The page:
3Adolph Hitler, "Mein Kampf," p.p. 179, 180

Saturday, May 14, 2016

God & Fat Caesar

As I listen to folks complain about the lack of money in the wealthiest empire in the history of the world, the solutions offered come in two basic forms: 1) Government needs to raise wages and 2) Government needs to raise walls. (Some may argue for government to do both of these things.)

But I hear next to no one talking about a very doable third option: Government needs to stop taking money from employers and employees. What a concept!


Both payroll taxes and income taxes are based on an employee's wages or salary. The difference is who pays. A payroll tax is paid at least partly by the employer, while income taxes are paid by employees.1

The U. S. income tax system—as well as most state income tax systems—requires employers to withhold payroll taxes from their employees' gross salaries and wages. The withholding of taxes and other deductions from employees' paychecks affects the employer in several ways . . . it reduces the cash amount paid to employees . . . it creates a current liability for the employer . . .2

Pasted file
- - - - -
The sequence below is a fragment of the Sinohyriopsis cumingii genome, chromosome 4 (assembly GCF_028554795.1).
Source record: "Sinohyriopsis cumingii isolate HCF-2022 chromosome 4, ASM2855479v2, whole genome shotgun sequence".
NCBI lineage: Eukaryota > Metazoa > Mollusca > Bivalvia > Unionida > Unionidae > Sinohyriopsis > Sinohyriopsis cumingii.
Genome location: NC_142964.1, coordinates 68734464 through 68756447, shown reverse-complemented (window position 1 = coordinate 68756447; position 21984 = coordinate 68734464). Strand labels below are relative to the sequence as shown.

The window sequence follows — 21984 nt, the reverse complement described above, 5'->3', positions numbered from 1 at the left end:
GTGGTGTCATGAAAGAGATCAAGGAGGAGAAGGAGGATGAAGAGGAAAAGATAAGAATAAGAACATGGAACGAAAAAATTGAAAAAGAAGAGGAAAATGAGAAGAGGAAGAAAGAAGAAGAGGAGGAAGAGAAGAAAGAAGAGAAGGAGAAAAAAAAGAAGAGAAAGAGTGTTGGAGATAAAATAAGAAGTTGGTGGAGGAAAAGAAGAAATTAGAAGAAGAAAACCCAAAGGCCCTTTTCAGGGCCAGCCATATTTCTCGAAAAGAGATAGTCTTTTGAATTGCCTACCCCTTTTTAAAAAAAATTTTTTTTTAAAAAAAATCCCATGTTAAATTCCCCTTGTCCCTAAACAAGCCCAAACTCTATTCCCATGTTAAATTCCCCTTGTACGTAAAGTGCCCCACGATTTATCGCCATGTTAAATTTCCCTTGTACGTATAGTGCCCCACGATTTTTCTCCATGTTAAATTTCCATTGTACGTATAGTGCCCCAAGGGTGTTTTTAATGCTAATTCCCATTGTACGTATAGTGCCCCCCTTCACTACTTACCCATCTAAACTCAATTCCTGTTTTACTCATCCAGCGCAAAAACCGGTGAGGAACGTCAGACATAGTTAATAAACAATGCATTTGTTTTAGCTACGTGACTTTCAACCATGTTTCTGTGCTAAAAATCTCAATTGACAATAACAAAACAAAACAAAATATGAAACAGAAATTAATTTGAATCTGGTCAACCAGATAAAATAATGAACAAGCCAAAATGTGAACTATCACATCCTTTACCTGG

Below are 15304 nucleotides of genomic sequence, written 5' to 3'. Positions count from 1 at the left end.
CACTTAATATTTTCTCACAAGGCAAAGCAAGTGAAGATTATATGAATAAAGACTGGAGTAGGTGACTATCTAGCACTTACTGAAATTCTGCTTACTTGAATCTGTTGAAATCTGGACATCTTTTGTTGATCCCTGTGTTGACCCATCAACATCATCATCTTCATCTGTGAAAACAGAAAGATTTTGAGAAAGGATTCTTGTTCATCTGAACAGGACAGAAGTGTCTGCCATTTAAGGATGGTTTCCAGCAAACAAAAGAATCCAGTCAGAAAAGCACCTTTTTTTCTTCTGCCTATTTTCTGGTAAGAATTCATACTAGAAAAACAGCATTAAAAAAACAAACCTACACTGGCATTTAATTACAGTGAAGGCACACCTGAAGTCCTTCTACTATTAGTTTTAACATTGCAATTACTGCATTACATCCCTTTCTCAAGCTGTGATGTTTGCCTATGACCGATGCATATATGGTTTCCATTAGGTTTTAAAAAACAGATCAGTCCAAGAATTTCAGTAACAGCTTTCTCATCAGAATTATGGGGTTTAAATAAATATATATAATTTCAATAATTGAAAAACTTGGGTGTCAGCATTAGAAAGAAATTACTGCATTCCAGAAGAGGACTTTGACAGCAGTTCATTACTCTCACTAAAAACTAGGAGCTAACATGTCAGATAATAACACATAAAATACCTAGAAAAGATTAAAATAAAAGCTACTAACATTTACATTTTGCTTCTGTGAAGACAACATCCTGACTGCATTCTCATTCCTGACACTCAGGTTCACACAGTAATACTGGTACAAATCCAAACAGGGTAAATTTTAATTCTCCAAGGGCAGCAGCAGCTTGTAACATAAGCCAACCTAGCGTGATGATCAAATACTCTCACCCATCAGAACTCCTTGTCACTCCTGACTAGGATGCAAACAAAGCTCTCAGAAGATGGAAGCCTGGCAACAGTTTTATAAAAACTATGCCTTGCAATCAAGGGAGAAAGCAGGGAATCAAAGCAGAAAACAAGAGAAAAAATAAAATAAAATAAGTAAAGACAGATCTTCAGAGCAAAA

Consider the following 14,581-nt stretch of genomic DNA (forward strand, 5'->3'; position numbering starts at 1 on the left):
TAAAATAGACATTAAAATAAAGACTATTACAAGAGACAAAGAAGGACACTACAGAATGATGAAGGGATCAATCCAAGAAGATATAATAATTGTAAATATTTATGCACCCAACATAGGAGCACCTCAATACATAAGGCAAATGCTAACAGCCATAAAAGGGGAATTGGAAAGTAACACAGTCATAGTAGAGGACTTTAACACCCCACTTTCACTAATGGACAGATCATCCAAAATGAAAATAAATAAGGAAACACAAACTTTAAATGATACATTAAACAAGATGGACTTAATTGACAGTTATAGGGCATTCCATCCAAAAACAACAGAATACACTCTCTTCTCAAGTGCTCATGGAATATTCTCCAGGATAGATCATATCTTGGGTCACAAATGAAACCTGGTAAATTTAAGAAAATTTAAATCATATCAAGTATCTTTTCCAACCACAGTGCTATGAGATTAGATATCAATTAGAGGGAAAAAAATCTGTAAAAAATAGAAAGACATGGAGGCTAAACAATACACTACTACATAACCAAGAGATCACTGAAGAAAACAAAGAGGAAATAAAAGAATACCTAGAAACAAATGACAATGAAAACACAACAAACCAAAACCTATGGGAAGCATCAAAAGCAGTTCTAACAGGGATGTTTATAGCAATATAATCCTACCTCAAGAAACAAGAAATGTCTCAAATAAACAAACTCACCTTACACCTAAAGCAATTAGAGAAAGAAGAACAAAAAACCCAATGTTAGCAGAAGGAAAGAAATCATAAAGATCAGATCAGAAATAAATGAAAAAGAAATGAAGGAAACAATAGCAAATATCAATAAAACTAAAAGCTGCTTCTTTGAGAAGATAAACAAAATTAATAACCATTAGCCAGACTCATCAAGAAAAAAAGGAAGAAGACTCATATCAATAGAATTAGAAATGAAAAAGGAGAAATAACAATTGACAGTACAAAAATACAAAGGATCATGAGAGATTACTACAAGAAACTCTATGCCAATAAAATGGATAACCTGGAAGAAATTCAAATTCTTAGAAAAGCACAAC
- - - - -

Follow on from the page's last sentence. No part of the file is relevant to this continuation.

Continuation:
While policymakers obsess about the income tax, they often lose sight of an important detail: For two-thirds of households, the levy that matters most is the payroll tax. . . . Many taxpayers may not even recognize the difference between the two levies, especially since both payroll and income taxes are withheld from their paychecks and the payroll tax is often listed on their pay stub under the cryptic acronym of FICA. Nonetheless, those households who pay their payroll tax but who may owe little or no income tax are often forgotten in the great tax debates in Washington.3